“Inflation is when you pay fifteen dollars for the ten-dollar haircut you used to get for five dollars when you had hair!”-Sam Ewing
Under the Biden administration, the role of government in the economy has undergone its biggest shift since Franklin Roosevelt’s New Deal in the 1930s. Rather than fear debt and inflation, policymakers are flooding the economy with dollars and spending programs.
Inflation is Crushing Americans
Inflation is the top issue for Americans. Most damaging for Biden and his party is that wages are not keeping pace with fast-rising prices. Grocery prices are up 13 percent from a year ago, the largest price increase in over 40 years.
The average family, with both parents working, has seen a $6,800 pay cut when wages are adjusted for inflation.
Consumer debt is at an all-time high as households deal with higher prices for food, clothing, gas, and rent. Credit card interest rates are about 20 percent for those with “good” credit.
The Fed Hikes Rates
The U.S. central bank has raised interest rates to their highest level since 2008. These rate hikes could trigger a serious economic downturn.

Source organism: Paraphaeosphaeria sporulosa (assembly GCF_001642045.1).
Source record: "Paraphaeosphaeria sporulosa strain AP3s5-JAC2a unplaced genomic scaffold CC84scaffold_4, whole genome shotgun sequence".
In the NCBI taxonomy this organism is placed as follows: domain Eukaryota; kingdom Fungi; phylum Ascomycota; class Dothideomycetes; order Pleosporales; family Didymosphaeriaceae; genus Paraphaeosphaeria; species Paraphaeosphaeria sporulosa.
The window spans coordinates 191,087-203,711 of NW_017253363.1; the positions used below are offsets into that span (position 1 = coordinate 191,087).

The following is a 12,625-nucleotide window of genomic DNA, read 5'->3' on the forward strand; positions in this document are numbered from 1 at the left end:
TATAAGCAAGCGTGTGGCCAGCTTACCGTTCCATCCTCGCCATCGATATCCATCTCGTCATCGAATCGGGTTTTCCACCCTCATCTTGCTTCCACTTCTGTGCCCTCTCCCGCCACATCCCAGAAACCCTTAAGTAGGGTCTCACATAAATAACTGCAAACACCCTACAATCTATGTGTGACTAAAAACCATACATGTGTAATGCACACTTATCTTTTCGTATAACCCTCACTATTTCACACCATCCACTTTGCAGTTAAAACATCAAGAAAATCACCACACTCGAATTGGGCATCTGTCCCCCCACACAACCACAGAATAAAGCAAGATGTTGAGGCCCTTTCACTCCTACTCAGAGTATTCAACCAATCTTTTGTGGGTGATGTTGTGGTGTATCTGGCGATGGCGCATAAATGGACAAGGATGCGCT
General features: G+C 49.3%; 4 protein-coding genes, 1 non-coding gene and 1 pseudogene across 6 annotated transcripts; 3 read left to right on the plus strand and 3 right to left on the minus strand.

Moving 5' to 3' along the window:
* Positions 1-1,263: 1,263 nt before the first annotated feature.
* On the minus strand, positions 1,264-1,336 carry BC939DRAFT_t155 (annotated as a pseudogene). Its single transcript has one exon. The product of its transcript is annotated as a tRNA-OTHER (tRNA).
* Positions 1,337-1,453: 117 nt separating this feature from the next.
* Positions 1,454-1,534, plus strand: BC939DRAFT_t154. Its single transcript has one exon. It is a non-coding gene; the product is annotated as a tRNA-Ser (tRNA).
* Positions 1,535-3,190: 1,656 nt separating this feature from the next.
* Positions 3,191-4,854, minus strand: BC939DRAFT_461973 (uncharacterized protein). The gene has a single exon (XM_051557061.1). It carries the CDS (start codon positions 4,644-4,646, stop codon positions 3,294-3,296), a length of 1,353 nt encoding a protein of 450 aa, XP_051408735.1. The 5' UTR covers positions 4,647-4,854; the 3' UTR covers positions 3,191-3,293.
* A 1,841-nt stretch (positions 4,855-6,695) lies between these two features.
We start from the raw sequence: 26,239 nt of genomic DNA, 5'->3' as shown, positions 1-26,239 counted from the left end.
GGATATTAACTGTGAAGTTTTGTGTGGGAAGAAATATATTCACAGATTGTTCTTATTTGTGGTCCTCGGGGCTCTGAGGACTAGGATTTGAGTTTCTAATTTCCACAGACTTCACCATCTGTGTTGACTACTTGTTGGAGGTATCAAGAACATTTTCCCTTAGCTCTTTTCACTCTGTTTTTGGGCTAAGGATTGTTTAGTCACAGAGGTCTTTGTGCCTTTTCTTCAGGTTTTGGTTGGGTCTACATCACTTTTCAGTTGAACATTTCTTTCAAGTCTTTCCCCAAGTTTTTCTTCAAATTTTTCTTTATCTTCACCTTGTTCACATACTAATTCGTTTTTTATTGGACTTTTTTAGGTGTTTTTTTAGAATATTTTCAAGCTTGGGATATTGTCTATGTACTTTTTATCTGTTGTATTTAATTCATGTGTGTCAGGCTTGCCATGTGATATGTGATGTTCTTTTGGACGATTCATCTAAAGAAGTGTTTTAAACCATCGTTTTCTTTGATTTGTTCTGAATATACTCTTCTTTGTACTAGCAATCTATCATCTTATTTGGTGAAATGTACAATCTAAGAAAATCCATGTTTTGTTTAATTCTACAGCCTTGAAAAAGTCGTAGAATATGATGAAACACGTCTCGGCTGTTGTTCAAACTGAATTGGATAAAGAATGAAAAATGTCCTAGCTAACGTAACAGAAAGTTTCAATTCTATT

Brace For A Painful Recession
Amazon founder Jeff Bezos warns the U.S. economy may slump into a recession and people should brace for a painful downturn.
According to the Bloomberg Economics forecast model released on October 17, there is a 100 percent probability of a recession within the next 12 months.
In a September 26 interview with CNBC’s “Squawk Box”, Morgan Stanley’s Chief U.S. Equity Strategist Michael Wilson said that he is convinced the coming recession will be worse than a “normal” recession.
With one-party Democratic control of Congress, Biden has been able to secretly spend hundreds of billions of dollars without Congressional approval.
Billionaire entrepreneur Elon Musk said, “The obvious reason for inflation is the government has printed a zillion dollars.”
Low, stable inflation and interest rates have powered the economy for the last three decades. As this scenario unravels, the country is facing its most challenging years since the 1980s.
Photo by Veleno Veleno